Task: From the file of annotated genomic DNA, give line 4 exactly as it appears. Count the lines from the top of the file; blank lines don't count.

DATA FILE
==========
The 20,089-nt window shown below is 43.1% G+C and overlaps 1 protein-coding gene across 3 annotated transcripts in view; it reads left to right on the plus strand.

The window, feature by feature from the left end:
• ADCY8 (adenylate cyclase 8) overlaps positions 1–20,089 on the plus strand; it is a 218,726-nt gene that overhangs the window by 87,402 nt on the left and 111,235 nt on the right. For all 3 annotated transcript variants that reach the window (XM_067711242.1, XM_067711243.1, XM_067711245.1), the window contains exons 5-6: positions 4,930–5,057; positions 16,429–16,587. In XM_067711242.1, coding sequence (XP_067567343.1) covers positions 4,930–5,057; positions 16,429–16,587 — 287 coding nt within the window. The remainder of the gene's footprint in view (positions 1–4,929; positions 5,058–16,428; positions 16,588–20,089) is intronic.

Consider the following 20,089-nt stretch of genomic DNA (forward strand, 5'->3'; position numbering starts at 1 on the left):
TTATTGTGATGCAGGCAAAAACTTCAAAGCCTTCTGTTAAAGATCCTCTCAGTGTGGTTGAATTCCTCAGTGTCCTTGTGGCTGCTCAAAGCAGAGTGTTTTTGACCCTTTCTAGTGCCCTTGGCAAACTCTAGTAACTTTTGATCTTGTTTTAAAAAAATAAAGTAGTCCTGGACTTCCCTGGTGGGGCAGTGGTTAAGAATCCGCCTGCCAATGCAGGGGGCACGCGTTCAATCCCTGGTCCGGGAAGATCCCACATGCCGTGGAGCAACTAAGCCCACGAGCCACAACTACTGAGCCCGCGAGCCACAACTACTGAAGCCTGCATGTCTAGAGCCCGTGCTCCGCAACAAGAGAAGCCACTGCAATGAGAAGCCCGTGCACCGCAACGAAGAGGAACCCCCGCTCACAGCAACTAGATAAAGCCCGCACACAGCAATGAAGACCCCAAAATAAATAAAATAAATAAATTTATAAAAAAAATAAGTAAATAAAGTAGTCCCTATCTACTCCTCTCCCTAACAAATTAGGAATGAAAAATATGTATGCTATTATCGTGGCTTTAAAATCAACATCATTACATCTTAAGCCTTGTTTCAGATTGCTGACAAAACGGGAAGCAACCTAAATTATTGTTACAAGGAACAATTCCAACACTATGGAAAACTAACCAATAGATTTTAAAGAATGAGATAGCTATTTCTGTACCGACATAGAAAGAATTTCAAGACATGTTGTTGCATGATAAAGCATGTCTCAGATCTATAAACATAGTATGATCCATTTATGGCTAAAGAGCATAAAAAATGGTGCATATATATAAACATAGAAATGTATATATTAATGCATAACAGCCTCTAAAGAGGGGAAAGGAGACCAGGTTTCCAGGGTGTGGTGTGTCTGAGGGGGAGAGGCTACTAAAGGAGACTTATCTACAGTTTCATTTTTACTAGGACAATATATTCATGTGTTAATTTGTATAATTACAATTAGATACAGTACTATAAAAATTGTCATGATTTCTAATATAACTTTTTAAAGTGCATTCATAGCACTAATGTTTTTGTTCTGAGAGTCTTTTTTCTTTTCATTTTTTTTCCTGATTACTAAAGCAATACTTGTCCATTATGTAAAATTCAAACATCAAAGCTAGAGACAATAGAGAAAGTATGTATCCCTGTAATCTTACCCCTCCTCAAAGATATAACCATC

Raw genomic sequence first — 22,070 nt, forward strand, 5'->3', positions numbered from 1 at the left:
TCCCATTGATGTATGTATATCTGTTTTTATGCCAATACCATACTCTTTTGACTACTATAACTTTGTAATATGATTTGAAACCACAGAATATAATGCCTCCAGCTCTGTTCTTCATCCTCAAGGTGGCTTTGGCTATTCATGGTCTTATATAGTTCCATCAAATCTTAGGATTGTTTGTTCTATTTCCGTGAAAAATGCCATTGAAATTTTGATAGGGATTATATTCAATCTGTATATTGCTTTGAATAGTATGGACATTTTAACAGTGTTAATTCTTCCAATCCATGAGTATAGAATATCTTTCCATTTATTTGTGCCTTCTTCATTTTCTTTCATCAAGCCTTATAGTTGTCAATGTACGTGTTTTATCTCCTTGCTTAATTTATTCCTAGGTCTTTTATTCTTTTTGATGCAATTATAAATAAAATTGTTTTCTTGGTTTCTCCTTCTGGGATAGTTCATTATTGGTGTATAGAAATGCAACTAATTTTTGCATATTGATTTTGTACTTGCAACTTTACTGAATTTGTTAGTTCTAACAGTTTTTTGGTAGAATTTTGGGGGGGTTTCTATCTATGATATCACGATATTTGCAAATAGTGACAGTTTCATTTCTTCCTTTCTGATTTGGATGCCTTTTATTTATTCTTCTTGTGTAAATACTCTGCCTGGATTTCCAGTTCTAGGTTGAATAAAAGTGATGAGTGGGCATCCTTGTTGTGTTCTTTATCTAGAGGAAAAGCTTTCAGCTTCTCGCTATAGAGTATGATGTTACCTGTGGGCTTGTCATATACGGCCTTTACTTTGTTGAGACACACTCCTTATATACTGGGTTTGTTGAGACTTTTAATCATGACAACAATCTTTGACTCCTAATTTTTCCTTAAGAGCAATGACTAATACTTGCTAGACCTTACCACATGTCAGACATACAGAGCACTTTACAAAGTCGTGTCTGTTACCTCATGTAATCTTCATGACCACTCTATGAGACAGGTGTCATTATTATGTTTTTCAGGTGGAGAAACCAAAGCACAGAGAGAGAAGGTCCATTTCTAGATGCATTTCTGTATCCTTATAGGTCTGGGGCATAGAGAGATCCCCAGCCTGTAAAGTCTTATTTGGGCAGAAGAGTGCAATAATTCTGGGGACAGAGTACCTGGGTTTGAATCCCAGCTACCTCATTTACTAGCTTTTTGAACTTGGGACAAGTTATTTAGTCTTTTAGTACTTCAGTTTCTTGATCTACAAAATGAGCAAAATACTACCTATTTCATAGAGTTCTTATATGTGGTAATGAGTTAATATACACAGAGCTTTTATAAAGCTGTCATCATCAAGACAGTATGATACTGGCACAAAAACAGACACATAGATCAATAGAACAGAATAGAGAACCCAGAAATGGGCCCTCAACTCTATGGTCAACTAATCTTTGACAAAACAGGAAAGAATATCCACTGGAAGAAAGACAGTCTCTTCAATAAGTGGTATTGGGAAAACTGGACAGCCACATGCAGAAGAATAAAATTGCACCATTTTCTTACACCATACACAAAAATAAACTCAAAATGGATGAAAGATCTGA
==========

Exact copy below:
Consider the following 20,089-nt stretch of genomic DNA (forward strand, 5'->3'; position numbering starts at 1 on the left):